• Abstract: For the last 100 years, government officials and bank CEOs have insisted that new policies, rules, and laws—combined with greater market discipline, resolution schemes, and enhanced supervision—would ensure that future financial crises, should they occur, would be more effectively handled. In the United States, the creation of the Federal Reserve System and Federal Deposit Insurance Corporation are examples where such assurances were given to the public. More recently, the FDIC Improvement Act of 1991 and other legislation were intended to end public bailouts of failing banks and, in particular, prevent the moral hazard problem inherent in “too big to fail.” Such assurances seem even more significant following a U.S. Treasury (1991) study that found that “too big to fail” resolution policies used for six of the largest banks cost taxpayers more than $5 billion (in current dollars). If only the cost of the six largest bailouts in this recent crisis were just $5 billion. Unfortunately, it was many times greater.
  • Political Geography: United States
  • Author: James Dorn
  • Publication Date: 01-2012
  • Content Type: Journal Article
  • Journal: The Cato Journal
  • Institution: The Cato Institute
  • Abstract: Immigration has been instrumental in U.S. history in promoting economic development and increasing the range of options open to people. Millions of immigrants have come to America in search of opportunities to improve their lives and to raise their families. They have taken great risks and worked hard to ensure a better and freer future for themselves and their families.
  • Topic: Immigration
  • Political Geography: United States
  • Author: Bryan Caplan
  • Publication Date: 01-2012
  • Content Type: Journal Article
  • Journal: The Cato Journal
  • Institution: The Cato Institute
  • Abstract: Consider the following thought experiment: Moved by the plight of desperate earthquake victims, you volunteer to work as a relief worker in Haiti. After two weeks, you're ready to go home. Unfortunately, when you arrive at the airport, customs officials tell you that you're forbidden to enter the United States. You go to the American consulate to demand an explanation. But the official response is simply, “The United States does not have to explain itself to you.”
  • Political Geography: United States
  • Author: Gordon H. Hanson
  • Publication Date: 01-2012
  • Content Type: Journal Article
  • Journal: The Cato Journal
  • Institution: The Cato Institute
  • Abstract: As the 2012 presidential campaign gets under way, there will be intense public debate about the direction of economic policy. The continuing torpor of the U.S. economy and mounting government debt oblige candidates to detail how they would improve prospects for economic growth and reduce the federal budget deficit. We are sure to hear a great deal about plans to lower taxes, reduce government regulation, improve U.S. education, and rebuild infrastructure. But it is a near certainty that no candidate will make immigration part of his or her vision for achieving higher rates of long-run economic growth. To be sure, stump speeches will contain pat pronouncements about securing American borders, restoring the rule of law, or bringing undocumented immigrants out of the shadows, depending on the candidate's political orientation. Yet, it is a safe bet that after getting through these bullet points candidates will seek to change the subject. Immigration is a divisive issue that most national politicians prefer to avoid. President Obama checked his immigration box by making a halfhearted call for immigration reform in May 2011. That proposal was quickly buried under many more pressing items in his legislative outbox.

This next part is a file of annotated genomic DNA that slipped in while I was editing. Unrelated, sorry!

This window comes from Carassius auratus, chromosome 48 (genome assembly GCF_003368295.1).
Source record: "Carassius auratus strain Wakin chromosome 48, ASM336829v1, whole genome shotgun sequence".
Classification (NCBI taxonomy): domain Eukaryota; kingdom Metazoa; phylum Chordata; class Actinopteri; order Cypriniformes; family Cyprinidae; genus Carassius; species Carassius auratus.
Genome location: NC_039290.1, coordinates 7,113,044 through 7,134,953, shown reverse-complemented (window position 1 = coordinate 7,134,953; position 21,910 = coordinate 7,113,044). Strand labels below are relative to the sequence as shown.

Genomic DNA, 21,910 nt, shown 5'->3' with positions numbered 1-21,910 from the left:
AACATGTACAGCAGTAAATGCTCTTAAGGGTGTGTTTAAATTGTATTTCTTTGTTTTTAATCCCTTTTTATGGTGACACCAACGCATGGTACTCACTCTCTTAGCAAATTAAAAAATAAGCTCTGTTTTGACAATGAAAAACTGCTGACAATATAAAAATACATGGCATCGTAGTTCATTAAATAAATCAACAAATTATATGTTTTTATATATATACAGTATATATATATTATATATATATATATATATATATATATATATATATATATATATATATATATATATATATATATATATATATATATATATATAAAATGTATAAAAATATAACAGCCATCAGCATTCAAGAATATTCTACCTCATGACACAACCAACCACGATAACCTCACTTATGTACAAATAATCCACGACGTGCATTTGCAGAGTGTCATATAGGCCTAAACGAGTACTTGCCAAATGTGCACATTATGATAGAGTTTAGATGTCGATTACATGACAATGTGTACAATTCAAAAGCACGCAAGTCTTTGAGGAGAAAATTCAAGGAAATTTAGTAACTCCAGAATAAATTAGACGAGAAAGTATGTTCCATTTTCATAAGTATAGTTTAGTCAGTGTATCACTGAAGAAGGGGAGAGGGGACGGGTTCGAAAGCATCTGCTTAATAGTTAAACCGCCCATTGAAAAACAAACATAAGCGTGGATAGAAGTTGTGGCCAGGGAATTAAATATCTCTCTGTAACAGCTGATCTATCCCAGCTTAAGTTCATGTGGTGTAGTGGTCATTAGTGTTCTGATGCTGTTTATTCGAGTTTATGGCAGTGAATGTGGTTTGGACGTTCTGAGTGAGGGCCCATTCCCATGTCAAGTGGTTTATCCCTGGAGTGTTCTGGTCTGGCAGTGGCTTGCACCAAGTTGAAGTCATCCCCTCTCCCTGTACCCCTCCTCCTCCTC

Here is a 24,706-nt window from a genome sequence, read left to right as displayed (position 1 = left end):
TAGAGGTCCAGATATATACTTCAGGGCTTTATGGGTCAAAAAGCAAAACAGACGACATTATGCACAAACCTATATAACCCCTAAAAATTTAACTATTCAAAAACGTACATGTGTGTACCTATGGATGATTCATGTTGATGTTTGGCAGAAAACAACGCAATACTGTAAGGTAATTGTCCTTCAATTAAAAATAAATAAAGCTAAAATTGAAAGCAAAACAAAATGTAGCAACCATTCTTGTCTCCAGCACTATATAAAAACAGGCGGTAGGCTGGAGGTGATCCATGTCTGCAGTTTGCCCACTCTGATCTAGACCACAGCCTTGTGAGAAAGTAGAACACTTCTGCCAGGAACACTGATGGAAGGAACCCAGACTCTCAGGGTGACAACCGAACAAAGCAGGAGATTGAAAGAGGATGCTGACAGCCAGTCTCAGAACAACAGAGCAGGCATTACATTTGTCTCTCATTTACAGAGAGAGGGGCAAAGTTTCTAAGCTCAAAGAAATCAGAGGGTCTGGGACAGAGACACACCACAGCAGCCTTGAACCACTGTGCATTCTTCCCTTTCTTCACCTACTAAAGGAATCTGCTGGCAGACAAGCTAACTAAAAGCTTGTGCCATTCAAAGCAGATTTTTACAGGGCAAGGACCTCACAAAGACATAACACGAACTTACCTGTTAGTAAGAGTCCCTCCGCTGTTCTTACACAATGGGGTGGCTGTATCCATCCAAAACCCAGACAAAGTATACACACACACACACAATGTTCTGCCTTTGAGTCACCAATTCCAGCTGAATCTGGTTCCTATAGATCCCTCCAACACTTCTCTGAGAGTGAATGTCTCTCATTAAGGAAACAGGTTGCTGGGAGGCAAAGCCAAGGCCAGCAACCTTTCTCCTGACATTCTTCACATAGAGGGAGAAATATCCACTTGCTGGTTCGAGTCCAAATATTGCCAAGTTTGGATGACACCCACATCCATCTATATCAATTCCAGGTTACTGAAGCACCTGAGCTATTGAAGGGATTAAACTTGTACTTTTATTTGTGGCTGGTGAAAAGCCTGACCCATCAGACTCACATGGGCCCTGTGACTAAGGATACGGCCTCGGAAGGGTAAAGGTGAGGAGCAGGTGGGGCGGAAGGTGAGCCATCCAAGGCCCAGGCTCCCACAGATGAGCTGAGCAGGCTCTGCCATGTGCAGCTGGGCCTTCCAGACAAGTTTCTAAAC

• Topic: Immigration
  • Political Geography: United States, America
  • Author: Giovanni Peri
  • Publication Date: 01-2012
  • Content Type: Journal Article
  • Journal: The Cato Journal
  • Institution: The Cato Institute
  • Abstract: According to a survey in 2008, about 50 percent of Americans perceived immigration as a problem rather than as an opportunity (Transatlantic Trends 2008). Similar surveys conducted in the prerecession years of 2007 and before also showed that Americans were much less supportive of more open immigration policies than they were of other aspects of globalization such as free trade or free capital movements (Pew Research Center 2007). Since the onset of the recession of 2008–2009 and during the jobless recovery of 2010–11, public opinion about immigration further deteriorated. The idea that immigrants take American jobs, depress national wages, and threaten the U.S. economy has become even more rooted, as often happens during economic recessions. The political discourse accompanying the economic and labor market impact of immigrants is very intense and pervasive in the media but often generates “more heat than light”.
  • Topic: Immigration
  • Political Geography: United States, America
  • Author: Stuart Anderson
  • Publication Date: 01-2012
  • Content Type: Journal Article
  • Journal: The Cato Journal
  • Institution: The Cato Institute
  • Abstract: If the U.S. Congress and executive branch agencies formulated coherent policies, then here is what our immigration system would look like: highly skilled foreign nationals could be hired quickly and gain permanent residence, employers could hire foreign workers to fill niches in lower-skilled jobs, foreign entrepreneurs could easily start businesses in the United States, and close relatives of American citizens could immigrate in a short period of time. If all those things were true, then we wouldn't be talking about America's immigration system.